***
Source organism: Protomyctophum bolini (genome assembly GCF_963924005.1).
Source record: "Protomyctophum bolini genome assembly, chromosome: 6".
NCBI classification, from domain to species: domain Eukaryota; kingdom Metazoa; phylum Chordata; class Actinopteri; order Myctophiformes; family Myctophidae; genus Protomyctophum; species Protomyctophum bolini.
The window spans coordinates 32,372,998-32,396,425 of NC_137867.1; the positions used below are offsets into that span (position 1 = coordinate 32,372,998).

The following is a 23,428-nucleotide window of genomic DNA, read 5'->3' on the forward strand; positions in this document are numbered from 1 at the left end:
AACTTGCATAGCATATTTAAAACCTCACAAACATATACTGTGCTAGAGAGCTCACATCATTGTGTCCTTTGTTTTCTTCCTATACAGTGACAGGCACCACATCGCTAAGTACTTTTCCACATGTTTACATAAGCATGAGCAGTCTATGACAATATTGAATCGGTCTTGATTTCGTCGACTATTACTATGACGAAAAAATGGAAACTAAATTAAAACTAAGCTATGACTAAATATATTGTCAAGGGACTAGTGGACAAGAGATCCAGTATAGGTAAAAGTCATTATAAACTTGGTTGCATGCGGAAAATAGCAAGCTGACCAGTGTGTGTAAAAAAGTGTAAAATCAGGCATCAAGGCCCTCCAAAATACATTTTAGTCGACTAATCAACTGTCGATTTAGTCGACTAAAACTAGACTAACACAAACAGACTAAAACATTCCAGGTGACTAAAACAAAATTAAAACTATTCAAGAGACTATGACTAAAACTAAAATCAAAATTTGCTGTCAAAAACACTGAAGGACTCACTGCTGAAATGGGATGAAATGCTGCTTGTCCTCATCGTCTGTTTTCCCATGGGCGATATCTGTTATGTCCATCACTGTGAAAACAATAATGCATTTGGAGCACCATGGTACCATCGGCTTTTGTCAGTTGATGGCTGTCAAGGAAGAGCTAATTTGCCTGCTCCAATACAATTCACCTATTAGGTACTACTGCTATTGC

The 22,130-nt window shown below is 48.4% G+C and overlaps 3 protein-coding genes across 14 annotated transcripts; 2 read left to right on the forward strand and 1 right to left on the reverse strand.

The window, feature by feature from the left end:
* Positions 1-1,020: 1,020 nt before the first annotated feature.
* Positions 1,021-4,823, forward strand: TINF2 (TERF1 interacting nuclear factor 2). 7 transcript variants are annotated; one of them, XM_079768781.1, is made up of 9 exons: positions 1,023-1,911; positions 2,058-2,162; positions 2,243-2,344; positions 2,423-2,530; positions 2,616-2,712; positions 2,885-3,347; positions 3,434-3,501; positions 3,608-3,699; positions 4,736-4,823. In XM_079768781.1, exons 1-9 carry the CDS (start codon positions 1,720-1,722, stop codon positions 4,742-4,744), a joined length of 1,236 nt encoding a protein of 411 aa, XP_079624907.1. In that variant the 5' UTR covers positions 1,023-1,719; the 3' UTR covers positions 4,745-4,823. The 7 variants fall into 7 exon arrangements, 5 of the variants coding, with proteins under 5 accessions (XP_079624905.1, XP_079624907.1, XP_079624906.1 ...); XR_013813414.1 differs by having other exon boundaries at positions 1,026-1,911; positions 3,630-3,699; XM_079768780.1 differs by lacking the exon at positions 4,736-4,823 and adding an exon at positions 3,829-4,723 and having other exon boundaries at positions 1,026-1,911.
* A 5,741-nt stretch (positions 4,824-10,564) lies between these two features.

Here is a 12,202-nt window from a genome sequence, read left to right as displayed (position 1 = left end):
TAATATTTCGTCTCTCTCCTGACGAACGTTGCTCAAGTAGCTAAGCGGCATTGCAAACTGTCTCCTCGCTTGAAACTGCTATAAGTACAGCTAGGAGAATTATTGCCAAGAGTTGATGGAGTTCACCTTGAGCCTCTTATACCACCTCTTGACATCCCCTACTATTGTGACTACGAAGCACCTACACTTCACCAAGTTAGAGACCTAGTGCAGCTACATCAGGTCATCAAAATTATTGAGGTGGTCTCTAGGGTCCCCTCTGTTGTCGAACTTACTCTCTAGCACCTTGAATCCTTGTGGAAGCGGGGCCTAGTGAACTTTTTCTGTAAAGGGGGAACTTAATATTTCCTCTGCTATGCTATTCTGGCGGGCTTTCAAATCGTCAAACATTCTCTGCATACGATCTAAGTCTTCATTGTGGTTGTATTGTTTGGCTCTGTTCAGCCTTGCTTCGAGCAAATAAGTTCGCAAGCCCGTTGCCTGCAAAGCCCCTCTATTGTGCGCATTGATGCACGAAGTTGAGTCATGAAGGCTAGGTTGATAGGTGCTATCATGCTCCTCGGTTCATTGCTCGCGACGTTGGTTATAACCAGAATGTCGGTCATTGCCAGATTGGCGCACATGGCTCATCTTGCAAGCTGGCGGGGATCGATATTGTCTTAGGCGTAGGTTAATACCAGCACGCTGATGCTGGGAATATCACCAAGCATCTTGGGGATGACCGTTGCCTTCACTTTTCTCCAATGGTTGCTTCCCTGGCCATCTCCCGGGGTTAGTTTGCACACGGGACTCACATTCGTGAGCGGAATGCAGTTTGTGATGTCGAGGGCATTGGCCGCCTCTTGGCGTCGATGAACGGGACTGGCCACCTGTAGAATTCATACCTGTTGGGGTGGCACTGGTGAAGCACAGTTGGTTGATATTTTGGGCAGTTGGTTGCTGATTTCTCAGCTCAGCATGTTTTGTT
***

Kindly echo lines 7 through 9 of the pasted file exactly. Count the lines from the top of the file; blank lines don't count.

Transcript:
The 22,130-nt window shown below is 48.4% G+C and overlaps 3 protein-coding genes across 14 annotated transcripts; 2 read left to right on the forward strand and 1 right to left on the reverse strand.

The window, feature by feature from the left end:
* Positions 1-1,020: 1,020 nt before the first annotated feature.